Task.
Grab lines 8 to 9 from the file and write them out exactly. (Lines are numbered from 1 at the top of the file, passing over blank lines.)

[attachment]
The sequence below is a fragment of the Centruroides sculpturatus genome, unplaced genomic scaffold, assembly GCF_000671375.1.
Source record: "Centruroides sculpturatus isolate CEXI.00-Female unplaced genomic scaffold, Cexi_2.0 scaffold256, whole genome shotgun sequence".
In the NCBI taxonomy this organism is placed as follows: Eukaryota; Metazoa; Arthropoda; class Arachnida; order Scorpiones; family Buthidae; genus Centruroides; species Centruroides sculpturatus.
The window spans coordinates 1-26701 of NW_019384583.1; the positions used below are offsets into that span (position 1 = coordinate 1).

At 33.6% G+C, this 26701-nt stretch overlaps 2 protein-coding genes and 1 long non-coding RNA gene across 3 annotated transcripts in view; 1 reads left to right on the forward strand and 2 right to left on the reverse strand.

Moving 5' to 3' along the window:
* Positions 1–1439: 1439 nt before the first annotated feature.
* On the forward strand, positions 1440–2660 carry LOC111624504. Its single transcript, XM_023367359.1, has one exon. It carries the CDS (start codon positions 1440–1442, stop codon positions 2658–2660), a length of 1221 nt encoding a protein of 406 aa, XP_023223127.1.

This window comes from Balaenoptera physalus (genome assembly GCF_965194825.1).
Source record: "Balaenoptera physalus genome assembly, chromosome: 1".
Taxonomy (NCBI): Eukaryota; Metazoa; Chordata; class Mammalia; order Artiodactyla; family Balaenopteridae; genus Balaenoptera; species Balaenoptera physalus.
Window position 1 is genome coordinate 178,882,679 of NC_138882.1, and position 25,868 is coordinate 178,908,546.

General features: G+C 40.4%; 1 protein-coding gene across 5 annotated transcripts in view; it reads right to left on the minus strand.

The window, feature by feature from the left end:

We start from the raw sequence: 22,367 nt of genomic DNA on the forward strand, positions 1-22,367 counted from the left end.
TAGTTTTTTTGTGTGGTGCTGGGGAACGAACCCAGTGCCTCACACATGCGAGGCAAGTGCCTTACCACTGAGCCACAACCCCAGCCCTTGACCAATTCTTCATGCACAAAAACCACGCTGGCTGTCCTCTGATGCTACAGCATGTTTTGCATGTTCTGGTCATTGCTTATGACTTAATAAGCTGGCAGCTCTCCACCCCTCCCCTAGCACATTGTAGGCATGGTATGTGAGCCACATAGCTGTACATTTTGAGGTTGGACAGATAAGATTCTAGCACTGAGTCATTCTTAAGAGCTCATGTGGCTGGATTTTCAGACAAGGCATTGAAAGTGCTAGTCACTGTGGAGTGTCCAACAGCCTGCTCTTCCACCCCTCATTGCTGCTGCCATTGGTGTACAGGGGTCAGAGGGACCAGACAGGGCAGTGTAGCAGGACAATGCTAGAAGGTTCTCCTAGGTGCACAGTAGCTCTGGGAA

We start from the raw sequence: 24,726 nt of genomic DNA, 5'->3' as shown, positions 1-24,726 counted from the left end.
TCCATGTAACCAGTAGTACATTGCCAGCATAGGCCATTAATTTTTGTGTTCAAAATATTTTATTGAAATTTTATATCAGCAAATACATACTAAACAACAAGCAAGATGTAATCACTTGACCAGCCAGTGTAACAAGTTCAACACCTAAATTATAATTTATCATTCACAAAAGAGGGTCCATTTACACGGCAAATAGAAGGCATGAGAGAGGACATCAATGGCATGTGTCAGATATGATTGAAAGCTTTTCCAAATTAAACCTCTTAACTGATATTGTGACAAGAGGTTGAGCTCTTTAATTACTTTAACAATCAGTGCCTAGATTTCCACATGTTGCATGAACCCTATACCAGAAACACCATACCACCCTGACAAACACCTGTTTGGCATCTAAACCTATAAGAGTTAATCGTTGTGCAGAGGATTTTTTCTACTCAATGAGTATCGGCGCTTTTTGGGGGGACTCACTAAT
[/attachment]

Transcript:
* On the forward strand, positions 1440–2660 carry LOC111624504. Its single transcript, XM_023367359.1, has one exon. It carries the CDS (start codon positions 1440–1442, stop codon positions 2658–2660), a length of 1221 nt encoding a protein of 406 aa, XP_023223127.1.

This window comes from Balaenoptera physalus (genome assembly GCF_965194825.1).